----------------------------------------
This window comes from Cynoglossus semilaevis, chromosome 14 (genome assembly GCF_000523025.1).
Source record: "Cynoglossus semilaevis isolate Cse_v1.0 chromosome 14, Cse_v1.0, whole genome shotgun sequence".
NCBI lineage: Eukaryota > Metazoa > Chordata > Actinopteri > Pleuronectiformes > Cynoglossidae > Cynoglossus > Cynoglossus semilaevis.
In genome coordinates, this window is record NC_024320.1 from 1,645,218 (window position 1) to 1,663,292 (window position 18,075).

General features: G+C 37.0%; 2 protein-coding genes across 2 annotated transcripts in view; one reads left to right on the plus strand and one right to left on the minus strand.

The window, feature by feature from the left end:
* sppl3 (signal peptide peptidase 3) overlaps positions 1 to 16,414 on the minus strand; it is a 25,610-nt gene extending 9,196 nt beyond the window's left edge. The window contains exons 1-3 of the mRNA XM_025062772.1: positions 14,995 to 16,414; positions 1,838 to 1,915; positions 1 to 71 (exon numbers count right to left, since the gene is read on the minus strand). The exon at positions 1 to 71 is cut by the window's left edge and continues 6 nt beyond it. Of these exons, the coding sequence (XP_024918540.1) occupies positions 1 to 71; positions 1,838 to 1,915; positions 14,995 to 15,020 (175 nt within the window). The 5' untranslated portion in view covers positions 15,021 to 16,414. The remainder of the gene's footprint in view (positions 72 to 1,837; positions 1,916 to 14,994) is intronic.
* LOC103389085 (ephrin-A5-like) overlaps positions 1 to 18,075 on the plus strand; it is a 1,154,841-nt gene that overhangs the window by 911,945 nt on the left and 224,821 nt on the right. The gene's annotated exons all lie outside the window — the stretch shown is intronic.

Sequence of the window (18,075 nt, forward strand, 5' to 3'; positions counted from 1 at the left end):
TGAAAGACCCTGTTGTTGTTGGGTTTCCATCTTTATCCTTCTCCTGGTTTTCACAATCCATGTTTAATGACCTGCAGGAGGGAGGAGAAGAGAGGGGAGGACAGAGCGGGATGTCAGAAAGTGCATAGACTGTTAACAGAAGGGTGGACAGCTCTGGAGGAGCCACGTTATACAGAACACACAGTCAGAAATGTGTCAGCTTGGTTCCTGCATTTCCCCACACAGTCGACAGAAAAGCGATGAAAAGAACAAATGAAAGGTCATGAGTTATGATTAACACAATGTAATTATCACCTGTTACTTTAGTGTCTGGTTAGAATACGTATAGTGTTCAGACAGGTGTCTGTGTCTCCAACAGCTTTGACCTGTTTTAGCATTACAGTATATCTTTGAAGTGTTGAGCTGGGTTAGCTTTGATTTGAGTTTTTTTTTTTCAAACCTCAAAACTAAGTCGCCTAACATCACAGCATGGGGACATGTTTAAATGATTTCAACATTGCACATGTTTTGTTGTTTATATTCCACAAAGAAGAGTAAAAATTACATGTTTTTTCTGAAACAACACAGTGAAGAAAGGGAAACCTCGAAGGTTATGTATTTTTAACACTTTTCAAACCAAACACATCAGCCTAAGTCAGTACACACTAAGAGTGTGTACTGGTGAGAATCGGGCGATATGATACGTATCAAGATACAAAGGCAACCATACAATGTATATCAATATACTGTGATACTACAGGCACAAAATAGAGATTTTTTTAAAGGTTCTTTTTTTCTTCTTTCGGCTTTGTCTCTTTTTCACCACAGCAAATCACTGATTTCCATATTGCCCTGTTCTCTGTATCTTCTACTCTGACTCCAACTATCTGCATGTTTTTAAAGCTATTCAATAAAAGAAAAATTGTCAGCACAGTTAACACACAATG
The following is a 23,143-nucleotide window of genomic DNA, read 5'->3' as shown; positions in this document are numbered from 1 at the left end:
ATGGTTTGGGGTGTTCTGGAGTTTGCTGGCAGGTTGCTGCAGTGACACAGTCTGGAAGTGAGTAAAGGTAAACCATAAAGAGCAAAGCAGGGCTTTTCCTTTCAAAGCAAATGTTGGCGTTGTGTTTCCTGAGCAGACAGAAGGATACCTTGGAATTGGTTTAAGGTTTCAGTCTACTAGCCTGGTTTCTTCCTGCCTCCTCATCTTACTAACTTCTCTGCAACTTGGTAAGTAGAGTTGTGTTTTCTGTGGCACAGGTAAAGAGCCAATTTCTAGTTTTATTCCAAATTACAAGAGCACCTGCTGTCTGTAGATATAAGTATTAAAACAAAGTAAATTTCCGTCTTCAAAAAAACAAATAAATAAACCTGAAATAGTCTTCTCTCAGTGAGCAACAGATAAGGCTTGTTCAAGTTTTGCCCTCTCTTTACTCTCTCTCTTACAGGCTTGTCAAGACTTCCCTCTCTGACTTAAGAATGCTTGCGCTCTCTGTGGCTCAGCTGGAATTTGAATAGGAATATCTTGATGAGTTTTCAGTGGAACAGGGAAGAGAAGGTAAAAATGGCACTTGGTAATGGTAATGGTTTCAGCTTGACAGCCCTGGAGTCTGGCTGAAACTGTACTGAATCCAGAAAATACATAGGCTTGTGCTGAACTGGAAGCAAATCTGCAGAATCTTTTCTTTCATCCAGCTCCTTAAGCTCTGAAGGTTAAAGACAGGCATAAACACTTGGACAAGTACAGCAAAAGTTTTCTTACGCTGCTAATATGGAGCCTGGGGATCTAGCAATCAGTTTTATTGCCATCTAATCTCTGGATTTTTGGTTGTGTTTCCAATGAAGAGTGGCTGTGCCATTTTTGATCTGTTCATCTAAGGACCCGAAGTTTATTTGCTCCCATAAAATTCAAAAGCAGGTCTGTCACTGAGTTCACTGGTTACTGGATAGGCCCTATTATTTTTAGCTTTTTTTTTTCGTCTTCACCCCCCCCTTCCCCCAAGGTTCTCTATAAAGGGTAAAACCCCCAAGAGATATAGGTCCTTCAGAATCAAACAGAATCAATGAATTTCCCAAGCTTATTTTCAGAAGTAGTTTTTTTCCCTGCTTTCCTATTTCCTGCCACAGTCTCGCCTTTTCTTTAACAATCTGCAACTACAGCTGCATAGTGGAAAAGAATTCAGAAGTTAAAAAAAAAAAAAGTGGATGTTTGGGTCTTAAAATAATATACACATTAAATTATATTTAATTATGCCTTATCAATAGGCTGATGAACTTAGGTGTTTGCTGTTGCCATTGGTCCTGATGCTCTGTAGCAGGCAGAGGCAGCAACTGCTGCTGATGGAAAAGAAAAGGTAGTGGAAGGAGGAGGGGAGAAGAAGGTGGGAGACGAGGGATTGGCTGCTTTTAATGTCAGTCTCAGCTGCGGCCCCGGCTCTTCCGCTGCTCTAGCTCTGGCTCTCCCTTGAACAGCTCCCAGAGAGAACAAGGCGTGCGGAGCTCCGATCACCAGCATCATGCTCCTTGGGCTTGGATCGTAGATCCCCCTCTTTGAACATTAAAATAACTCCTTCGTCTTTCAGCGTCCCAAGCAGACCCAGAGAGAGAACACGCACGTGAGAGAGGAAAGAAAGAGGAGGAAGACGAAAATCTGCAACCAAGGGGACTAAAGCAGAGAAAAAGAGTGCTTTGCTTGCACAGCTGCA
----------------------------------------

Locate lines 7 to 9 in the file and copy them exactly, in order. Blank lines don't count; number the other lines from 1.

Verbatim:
* sppl3 (signal peptide peptidase 3) overlaps positions 1 to 16,414 on the minus strand; it is a 25,610-nt gene extending 9,196 nt beyond the window's left edge. The window contains exons 1-3 of the mRNA XM_025062772.1: positions 14,995 to 16,414; positions 1,838 to 1,915; positions 1 to 71 (exon numbers count right to left, since the gene is read on the minus strand). The exon at positions 1 to 71 is cut by the window's left edge and continues 6 nt beyond it. Of these exons, the coding sequence (XP_024918540.1) occupies positions 1 to 71; positions 1,838 to 1,915; positions 14,995 to 15,020 (175 nt within the window). The 5' untranslated portion in view covers positions 15,021 to 16,414. The remainder of the gene's footprint in view (positions 72 to 1,837; positions 1,916 to 14,994) is intronic.
* LOC103389085 (ephrin-A5-like) overlaps positions 1 to 18,075 on the plus strand; it is a 1,154,841-nt gene that overhangs the window by 911,945 nt on the left and 224,821 nt on the right. The gene's annotated exons all lie outside the window — the stretch shown is intronic.

Sequence of the window (18,075 nt, forward strand, 5' to 3'; positions counted from 1 at the left end):